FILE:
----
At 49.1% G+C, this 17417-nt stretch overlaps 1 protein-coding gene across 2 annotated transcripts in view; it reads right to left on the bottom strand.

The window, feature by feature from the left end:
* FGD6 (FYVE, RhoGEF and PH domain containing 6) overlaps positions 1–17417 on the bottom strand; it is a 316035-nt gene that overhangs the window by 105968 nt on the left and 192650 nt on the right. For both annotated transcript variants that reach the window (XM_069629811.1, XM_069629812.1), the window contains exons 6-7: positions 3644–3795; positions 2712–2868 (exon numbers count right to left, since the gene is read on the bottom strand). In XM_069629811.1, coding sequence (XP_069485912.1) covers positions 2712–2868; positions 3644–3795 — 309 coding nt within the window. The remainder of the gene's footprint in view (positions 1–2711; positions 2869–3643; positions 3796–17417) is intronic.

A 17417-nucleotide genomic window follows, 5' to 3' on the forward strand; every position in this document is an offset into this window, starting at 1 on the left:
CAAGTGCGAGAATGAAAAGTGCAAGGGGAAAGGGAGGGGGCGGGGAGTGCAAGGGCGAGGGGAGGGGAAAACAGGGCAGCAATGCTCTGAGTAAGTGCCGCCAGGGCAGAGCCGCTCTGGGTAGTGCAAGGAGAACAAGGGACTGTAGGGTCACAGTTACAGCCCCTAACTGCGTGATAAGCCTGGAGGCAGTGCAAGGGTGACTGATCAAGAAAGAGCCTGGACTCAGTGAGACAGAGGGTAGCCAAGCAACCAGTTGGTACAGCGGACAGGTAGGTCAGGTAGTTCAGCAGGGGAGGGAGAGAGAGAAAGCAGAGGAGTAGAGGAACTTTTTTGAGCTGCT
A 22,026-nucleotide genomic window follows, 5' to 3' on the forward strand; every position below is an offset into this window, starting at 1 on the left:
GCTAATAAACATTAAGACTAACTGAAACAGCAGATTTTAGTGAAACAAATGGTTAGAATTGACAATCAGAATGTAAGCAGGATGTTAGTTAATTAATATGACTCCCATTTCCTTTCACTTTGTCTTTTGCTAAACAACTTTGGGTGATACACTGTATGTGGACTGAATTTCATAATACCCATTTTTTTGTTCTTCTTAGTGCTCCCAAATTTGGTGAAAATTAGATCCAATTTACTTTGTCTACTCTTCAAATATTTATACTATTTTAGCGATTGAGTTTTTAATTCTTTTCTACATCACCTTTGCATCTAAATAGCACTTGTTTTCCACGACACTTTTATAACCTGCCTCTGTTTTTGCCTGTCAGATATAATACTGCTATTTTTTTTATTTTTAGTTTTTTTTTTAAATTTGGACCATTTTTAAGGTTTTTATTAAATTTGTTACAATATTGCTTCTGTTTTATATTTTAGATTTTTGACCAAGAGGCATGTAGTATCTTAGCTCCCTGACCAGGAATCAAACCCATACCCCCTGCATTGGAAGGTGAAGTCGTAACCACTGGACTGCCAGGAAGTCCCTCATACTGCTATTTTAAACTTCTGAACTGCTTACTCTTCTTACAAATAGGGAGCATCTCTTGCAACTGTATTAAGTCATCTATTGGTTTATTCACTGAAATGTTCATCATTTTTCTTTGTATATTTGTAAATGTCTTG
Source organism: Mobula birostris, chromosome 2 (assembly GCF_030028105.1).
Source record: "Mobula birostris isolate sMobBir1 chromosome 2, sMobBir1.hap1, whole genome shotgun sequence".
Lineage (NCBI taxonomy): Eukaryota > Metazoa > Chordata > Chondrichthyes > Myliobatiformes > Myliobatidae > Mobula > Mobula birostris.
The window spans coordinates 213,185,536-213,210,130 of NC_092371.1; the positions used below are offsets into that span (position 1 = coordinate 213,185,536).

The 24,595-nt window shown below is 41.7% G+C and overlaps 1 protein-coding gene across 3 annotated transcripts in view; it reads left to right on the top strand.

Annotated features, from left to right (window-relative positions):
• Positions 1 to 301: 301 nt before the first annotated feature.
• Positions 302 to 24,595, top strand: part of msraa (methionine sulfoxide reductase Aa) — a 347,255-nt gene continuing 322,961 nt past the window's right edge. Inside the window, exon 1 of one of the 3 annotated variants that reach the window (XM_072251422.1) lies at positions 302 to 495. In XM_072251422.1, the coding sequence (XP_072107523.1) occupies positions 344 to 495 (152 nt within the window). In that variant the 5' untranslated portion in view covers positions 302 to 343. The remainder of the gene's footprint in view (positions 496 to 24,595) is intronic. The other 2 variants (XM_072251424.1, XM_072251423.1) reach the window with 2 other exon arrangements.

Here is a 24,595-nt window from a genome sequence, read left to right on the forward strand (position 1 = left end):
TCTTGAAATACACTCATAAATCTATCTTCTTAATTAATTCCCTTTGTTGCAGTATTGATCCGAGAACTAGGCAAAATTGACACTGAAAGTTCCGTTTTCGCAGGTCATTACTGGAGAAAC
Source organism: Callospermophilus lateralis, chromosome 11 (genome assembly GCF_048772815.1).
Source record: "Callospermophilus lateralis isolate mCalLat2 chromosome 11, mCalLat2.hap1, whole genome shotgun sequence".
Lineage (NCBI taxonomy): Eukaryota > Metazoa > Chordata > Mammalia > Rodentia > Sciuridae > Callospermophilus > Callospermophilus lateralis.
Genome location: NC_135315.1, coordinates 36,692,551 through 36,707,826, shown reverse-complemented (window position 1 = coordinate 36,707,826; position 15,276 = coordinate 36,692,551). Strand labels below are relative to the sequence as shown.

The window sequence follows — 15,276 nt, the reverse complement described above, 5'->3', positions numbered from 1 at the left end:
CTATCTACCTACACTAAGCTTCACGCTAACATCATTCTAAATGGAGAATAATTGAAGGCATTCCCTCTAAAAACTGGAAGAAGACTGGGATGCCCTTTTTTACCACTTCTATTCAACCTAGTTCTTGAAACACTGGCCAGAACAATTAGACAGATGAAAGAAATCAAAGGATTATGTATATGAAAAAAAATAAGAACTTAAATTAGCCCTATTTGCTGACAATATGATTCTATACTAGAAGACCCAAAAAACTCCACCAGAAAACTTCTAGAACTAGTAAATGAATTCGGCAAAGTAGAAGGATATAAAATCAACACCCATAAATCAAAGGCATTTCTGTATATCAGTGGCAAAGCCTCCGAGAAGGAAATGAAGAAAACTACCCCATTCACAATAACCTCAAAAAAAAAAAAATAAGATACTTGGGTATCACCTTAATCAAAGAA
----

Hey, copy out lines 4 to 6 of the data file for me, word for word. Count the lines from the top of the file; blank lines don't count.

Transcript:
A 17417-nucleotide genomic window follows, 5' to 3' on the forward strand; every position in this document is an offset into this window, starting at 1 on the left:
CAAGTGCGAGAATGAAAAGTGCAAGGGGAAAGGGAGGGGGCGGGGAGTGCAAGGGCGAGGGGAGGGGAAAACAGGGCAGCAATGCTCTGAGTAAGTGCCGCCAGGGCAGAGCCGCTCTGGGTAGTGCAAGGAGAACAAGGGACTGTAGGGTCACAGTTACAGCCCCTAACTGCGTGATAAGCCTGGAGGCAGTGCAAGGGTGACTGATCAAGAAAGAGCCTGGACTCAGTGAGACAGAGGGTAGCCAAGCAACCAGTTGGTACAGCGGACAGGTAGGTCAGGTAGTTCAGCAGGGGAGGGAGAGAGAGAAAGCAGAGGAGTAGAGGAACTTTTTTGAGCTGCT
A 22,026-nucleotide genomic window follows, 5' to 3' on the forward strand; every position below is an offset into this window, starting at 1 on the left: